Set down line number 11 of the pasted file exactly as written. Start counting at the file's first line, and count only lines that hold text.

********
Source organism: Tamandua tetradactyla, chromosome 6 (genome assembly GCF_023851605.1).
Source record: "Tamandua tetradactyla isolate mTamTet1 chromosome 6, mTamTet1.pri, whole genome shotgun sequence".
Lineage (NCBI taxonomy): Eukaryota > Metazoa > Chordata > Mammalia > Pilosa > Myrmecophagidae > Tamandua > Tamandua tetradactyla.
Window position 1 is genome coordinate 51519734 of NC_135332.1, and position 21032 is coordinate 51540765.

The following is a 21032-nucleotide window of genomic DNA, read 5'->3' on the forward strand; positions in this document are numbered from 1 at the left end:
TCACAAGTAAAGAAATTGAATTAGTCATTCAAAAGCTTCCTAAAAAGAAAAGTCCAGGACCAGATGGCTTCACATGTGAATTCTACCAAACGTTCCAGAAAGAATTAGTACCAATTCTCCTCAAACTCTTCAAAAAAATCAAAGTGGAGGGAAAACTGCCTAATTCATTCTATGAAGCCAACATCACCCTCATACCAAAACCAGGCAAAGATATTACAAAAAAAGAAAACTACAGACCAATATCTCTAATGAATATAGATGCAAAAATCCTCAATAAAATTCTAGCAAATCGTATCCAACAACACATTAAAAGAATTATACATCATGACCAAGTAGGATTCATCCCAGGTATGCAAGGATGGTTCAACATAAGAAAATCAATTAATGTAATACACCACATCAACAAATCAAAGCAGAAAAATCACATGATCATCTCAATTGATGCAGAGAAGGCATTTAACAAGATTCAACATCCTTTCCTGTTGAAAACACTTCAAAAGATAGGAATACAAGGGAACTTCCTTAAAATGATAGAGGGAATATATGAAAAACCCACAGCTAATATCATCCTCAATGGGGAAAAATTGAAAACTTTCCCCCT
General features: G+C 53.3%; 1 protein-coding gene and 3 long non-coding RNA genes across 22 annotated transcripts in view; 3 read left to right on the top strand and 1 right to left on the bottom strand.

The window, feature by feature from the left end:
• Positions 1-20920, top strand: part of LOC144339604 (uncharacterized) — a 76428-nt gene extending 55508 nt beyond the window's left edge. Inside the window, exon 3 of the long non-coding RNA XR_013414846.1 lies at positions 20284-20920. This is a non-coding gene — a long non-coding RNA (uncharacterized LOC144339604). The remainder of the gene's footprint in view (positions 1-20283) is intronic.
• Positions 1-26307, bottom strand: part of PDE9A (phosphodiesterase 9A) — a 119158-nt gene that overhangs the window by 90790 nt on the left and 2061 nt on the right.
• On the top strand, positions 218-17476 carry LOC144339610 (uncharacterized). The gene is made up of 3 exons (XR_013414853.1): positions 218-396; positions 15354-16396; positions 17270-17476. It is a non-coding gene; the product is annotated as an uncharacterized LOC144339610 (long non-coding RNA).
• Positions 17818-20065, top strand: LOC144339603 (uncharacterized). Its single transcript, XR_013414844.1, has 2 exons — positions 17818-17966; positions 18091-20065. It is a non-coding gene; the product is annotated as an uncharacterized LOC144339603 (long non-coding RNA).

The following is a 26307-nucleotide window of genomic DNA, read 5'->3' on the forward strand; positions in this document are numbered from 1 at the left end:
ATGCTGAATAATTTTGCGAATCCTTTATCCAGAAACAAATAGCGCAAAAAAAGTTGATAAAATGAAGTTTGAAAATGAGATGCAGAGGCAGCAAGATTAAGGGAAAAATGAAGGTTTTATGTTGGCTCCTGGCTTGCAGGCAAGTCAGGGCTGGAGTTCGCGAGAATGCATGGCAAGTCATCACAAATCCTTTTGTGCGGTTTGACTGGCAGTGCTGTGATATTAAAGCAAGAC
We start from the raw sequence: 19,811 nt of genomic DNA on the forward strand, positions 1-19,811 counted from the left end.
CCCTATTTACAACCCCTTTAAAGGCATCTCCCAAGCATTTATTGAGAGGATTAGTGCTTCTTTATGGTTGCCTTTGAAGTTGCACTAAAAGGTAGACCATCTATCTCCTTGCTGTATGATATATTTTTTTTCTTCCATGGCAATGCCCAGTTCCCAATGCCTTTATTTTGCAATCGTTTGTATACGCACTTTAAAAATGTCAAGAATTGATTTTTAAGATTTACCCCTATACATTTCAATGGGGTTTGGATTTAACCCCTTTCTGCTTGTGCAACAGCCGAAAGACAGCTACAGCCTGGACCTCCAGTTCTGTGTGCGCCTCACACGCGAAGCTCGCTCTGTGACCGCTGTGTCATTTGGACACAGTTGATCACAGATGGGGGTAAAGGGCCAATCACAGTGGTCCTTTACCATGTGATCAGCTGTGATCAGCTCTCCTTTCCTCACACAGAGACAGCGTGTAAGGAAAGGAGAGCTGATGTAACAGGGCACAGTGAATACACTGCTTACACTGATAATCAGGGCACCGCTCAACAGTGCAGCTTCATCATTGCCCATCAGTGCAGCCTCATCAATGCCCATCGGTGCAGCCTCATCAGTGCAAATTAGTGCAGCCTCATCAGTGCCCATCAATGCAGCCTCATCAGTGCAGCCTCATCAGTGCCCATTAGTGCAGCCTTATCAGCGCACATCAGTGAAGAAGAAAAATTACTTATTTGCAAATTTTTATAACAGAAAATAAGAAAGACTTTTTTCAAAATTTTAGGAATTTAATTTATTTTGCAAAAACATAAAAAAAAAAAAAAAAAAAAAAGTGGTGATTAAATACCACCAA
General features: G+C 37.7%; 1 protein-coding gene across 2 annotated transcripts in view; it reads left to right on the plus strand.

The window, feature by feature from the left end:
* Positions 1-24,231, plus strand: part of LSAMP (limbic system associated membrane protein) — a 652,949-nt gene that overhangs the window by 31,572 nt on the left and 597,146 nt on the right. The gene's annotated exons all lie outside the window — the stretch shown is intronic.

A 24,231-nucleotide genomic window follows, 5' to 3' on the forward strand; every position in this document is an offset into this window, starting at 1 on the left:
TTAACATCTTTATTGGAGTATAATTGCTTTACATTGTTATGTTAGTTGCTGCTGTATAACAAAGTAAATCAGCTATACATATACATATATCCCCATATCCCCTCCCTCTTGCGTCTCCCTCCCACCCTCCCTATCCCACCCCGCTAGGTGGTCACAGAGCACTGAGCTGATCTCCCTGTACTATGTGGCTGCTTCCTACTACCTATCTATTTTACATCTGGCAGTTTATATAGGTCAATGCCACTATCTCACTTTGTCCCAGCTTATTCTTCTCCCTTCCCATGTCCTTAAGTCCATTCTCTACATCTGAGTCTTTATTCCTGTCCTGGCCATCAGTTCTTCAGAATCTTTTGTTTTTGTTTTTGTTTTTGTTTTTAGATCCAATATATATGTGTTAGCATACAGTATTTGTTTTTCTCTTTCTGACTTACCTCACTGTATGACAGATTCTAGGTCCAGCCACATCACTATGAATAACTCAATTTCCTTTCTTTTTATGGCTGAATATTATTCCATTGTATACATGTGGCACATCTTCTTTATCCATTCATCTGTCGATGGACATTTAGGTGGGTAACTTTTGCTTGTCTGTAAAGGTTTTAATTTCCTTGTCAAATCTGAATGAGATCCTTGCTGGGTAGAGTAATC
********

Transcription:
• On the top strand, positions 218-17476 carry LOC144339610 (uncharacterized). The gene is made up of 3 exons (XR_013414853.1): positions 218-396; positions 15354-16396; positions 17270-17476. It is a non-coding gene; the product is annotated as an uncharacterized LOC144339610 (long non-coding RNA).